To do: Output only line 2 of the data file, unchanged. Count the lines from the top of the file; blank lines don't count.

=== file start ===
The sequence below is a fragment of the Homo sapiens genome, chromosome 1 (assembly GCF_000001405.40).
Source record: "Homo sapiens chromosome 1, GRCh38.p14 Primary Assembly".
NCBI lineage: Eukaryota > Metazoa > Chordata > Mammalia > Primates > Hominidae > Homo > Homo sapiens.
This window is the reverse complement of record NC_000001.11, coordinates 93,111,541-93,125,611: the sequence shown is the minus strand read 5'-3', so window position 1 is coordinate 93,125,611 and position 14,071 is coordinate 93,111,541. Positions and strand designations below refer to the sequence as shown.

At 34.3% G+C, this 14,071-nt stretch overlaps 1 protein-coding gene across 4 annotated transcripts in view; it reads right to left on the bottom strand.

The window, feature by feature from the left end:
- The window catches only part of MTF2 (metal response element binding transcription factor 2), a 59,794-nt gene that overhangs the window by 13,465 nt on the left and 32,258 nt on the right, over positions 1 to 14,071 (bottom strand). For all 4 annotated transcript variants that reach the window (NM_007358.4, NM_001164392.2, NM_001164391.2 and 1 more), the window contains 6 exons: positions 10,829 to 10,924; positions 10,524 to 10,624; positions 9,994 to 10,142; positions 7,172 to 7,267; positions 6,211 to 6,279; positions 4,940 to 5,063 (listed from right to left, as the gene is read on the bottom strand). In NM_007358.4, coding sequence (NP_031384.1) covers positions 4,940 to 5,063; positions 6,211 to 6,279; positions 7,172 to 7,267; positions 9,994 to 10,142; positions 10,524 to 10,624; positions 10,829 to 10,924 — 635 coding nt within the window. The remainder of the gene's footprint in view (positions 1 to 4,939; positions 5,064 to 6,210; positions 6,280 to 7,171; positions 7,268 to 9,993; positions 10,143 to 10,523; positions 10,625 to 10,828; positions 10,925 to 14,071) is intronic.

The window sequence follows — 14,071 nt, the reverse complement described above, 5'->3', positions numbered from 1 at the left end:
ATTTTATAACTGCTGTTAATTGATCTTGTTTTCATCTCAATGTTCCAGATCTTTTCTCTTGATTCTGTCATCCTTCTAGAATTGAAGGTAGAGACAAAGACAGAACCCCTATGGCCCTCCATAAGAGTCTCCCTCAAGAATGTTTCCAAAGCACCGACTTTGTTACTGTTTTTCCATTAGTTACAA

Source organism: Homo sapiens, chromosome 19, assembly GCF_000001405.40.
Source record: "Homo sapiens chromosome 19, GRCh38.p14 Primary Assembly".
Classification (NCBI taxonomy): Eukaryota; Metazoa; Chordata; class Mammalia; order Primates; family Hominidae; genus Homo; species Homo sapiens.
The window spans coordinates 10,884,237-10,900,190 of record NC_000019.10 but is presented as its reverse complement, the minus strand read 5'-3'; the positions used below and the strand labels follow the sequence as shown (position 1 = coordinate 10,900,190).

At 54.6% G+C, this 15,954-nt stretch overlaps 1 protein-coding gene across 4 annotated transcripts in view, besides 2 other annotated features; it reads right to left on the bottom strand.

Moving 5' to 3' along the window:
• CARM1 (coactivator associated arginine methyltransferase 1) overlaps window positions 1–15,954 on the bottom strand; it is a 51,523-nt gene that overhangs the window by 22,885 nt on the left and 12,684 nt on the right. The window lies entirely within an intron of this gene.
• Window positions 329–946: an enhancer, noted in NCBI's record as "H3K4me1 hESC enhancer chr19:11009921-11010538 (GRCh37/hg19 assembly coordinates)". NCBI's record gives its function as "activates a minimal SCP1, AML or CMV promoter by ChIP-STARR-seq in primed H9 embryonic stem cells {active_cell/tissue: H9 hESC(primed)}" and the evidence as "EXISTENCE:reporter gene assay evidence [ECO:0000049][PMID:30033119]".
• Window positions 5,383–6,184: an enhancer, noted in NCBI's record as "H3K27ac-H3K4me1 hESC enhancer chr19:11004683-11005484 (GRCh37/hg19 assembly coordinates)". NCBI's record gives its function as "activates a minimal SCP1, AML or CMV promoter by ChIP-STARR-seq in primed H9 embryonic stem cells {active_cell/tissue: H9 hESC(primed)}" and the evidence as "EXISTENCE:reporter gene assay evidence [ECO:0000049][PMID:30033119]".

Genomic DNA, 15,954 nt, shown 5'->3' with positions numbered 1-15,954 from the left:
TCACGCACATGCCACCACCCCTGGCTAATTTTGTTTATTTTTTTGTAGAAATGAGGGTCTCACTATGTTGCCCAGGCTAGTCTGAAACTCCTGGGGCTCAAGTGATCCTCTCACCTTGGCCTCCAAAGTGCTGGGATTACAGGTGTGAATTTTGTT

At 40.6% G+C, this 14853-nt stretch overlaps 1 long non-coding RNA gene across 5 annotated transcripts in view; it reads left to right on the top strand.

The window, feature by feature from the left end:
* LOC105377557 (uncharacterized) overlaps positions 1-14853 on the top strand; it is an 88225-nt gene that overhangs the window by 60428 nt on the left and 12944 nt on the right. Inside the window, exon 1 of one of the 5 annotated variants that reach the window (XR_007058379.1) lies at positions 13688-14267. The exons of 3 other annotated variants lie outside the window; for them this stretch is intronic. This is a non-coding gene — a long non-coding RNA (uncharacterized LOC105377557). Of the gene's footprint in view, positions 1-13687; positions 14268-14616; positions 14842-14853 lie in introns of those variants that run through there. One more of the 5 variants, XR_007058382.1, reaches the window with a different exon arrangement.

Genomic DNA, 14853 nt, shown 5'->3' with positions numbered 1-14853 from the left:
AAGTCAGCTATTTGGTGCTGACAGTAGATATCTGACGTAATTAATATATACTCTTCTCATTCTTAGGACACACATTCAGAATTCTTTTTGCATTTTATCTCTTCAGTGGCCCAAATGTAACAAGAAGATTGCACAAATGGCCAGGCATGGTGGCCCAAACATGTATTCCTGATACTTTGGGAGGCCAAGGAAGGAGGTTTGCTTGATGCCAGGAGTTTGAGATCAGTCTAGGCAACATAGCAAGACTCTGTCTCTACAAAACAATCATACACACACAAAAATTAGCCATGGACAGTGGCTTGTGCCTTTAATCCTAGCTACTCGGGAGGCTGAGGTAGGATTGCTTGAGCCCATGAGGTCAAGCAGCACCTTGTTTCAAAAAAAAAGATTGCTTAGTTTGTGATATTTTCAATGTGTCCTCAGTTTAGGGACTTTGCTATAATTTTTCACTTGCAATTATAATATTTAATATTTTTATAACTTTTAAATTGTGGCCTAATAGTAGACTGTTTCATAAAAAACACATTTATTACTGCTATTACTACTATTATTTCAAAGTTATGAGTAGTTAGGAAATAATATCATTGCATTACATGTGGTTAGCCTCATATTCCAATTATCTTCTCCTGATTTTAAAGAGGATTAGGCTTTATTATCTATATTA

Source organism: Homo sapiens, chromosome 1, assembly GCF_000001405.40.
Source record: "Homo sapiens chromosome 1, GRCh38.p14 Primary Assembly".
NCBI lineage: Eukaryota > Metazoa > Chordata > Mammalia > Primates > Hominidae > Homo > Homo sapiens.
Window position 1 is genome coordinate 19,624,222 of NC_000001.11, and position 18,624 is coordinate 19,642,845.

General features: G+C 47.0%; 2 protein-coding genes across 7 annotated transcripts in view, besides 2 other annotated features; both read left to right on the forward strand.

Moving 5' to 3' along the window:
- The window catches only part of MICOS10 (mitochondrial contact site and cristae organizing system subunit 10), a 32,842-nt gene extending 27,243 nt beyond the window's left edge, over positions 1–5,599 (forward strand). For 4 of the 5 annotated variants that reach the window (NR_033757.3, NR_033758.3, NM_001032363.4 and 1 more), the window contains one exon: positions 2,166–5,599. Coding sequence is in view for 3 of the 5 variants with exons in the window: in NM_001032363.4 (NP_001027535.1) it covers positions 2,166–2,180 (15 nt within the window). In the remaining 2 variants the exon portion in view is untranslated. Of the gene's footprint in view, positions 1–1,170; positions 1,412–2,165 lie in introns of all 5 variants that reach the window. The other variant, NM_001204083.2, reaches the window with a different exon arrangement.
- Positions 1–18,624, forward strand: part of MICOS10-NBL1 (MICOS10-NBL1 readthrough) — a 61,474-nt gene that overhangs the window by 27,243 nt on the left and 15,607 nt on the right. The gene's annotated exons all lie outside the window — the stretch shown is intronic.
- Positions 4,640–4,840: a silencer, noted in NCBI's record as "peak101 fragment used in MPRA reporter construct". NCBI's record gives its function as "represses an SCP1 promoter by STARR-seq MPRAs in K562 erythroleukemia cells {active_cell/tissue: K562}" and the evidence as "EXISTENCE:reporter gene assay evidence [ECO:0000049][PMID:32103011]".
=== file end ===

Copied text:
Source record: "Homo sapiens chromosome 1, GRCh38.p14 Primary Assembly".